• Maps Onburt says:

      Conservative,Liberal or NDP, I think you nailed it. There are a few who are in it for the power or ego, but I think the reason you get started is that you want to make a difference. Then you start believe your own press releases. 3 terms should be the maximum. Fresh blood with a balance of experience.

  4. Ronald O'Dowd says:


    In spite of the toxic atmosphere, public service remains a noble cause. And the best among them, hope and plan to make a difference.

  5. Dave says:



    They truly believe they can make the world a better place.

  6. Vancouverois says:

    Many different reasons. Some people are raised in politically aware families; some get involved because they care a lot about a specific issue, enough to do something concrete; and some are just sociopaths.

    Also, I think a lot of politicians get involved at a relatively young age, before things like children and family life are issues for them. And by the time they start to realize what their political careers are costing them in that regard, they’re too deeply involved to be able to extricate themselves easily – and too committed. It’s only when they become burned out, or disillusioned, or something else tips the balance, that they’re able to make the break.

  7. ABB says:


  8. Kelly says:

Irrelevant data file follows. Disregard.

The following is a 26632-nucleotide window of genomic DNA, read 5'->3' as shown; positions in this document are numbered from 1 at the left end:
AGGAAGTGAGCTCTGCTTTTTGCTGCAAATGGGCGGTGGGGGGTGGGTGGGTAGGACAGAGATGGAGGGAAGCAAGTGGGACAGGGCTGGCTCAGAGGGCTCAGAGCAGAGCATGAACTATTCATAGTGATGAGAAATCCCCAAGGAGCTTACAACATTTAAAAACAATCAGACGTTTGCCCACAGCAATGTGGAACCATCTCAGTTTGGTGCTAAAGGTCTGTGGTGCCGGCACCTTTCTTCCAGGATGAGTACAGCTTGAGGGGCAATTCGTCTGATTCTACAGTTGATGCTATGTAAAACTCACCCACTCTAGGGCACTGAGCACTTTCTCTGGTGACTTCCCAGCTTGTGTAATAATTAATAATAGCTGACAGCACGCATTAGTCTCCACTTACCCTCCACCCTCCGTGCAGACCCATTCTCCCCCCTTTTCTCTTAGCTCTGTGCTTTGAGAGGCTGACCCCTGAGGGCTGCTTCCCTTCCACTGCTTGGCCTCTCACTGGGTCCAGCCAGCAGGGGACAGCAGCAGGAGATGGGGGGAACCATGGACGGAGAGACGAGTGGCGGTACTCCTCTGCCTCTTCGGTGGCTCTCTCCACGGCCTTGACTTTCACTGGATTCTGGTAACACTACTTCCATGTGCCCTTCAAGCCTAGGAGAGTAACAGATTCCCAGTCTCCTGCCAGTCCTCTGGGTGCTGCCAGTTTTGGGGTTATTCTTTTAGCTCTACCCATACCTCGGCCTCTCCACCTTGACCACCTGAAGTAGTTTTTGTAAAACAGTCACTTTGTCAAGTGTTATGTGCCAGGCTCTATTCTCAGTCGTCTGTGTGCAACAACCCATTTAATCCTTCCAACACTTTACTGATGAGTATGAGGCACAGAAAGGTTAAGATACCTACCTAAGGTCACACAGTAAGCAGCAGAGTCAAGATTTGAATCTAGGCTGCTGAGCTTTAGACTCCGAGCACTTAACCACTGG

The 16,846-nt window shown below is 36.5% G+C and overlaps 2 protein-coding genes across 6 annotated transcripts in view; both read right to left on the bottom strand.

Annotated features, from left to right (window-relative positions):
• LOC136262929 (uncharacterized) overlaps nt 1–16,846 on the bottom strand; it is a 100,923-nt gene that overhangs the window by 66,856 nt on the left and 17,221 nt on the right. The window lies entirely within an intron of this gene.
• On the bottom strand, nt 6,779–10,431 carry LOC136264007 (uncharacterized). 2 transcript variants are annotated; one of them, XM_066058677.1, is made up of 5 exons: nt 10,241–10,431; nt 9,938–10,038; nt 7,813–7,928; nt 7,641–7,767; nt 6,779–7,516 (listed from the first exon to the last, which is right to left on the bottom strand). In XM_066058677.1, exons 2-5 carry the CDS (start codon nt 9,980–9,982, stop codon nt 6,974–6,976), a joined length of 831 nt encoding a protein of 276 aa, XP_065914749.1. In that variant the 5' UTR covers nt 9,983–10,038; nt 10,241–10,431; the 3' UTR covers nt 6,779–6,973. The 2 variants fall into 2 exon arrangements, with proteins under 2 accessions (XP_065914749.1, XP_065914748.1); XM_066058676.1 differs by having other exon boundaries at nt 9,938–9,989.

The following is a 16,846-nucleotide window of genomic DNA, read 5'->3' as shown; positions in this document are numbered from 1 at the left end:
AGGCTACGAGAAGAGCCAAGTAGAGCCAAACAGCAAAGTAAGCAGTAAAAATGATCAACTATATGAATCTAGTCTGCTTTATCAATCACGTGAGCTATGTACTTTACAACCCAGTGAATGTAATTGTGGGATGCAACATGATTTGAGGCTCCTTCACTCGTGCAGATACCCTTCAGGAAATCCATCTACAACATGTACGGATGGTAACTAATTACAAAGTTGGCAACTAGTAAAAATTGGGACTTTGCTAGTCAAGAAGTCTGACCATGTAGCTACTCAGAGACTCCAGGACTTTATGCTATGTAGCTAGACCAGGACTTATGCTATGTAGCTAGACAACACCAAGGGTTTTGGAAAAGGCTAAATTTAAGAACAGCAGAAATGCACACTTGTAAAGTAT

Because conservatives think they’re right about everything and everyone else knows they aren’t, so have to do something about it.

  9. Mark says:

    I once had a conversation with an MP about the life and sacrifice in politics. He told about the draining effect it has on a marriage and the personal life of a politician. Particularly an MP who has to travel to Ottawa regularly, the emotional and physical distance is straining. Elections weigh on relationships and more often than not, it leaves an MP re-assessing their lifestyle.

    He told me about a Liberal MP who is now retired. He was a good orator with an extensive understanding in policy development. However, when he chose not to run again, despite almost being guaranteed re-election, he decided that he was much happier returning to his law practice while being able to stay close to his family. Plus, he would make slightly more money in the private sector.

    What I got from the conversation was that politics strains ones life outside of it; its all consuming and really is a lonely place to be. But the thing that keeps these folks motivated is purely intrinsic –its a internal pull towards politics that keeps them going. We spoke about how despite the sacrifices and energy expended, we’re still drawn to this life and his words were “yeah, but thats because we’re a different animal”.

    Something about politics attracts people and motivates them to keep going forward. Those who can’t cope, drop out before it takes too much of a toll. Those who survive are often willing to put their mental well being at risk. Ultimately, you become cynical and jaded about personal relationships, which turns politics into an emotional crutch. Some people are just pre-disposed to this sort of life.

  10. MississaugaPeter says:

    DNA and/or EGO.